When someone comes to me with a raw manuscript, I offer a variety of ways we can work on it together:

Beta Read – No Sessions
In this case I provide detailed notes on just about every page, pointing out what I liked, where I stumbled, what could be improved, what needs to be fleshed, what could be cut, etc. Then I send it back to the writer and let them run with the revisions on their own. They might follow-up with just a few questions but overall this is my most “hands-off” option for writers who want total independence.

Page-by-Page Coaching
For these clients I do the same exact thing detailed above, only they also opt-in for coaching sessions. We use the sessions to go through the manuscript page-by-page, talking through plot tangles, character knots, and any other problem areas. Writers leave the session with a list of revisions to work on before our next scheduled call.

Big-Picture Coaching
These writers get the same beta-read treatment, but might feel a bit overwhelmed or just not yet ready to take it page-by-page. In these instances, we use coaching sessions to talk about more general themes—like story arc, emotional tone, and big pieces that need to be added or reorganized. Instead of going page-by-page, we use the manuscript only for reference when we need it. However, they still leave the sessions with a short list of immediate goals to help get the book going in the right direction.

I also have clients who never let me see their work until they’ve polished it so hard they’re ready to publish it the next day; and clients who use me as a sounding board for new story ideas before they’ve even written anything yet.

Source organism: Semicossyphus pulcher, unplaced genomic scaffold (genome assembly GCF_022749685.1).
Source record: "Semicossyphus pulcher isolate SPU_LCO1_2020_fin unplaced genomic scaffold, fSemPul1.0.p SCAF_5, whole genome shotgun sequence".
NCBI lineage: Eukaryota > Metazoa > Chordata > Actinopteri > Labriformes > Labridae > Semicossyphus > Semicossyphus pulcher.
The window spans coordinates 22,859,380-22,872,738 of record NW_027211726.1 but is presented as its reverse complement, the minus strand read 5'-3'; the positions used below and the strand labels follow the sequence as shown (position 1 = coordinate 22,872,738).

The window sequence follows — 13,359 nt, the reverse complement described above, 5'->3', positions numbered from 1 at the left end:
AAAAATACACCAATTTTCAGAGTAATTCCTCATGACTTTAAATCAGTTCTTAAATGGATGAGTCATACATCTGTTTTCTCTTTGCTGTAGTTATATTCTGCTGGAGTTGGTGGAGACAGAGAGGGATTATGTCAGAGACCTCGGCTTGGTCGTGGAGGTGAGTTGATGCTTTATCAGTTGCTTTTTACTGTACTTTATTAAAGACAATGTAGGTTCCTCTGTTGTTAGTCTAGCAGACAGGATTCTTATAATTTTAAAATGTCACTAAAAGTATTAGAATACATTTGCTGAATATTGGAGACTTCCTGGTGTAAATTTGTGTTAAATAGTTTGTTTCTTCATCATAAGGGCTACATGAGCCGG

No matter what kind of writer I work with, and no matter what kind of coaching works best for them, one thing remains true. I am a safe place for my writers. Always. Having a writing coach is like having your very own fairy godmother, and she can’t wait  to read your book.

If you’re looking for someone to get really excited about your book, read the whole thing (yes, the whole thing), and help you manifest your writing dreams, now is the time. Check out my coaching page and email me at writecitysf@gmail.com to talk writing and see if we’re a fit.

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4 Comments

  • Reply Jeff C 12 January, 2016 at 3:06 pm

    Another great article. I really like the descriptions between the various levels of coaching you give, and, of course, it’s nice to know that there’s more than just critique groups, which I’ve had (perhaps too much) experience with.

  • Reply Marie Bailey 13 January, 2016 at 9:08 am

    Excellent post, Lauren! Thanks for describing your services as well as noting the difference between coaching and critique groups. You really captured the main reasons why I don’t belong to any critique groups. I’m sure some can be supportive and nurturing, but in all honesty, I don’t want to sit through discussions of other people’s writing either. It may be selfish of me but when I’m working on a story, I don’t want to distracted by someone else’s WIP.

    • Reply Lauren Sapala 13 January, 2016 at 9:47 am

      I totally get it Marie, and I don’t think it’s selfish at all. We all have busy lives and they just seem to be getting busier. Fitting in a critique group–and the work that comes along with it–can add a lot of stress.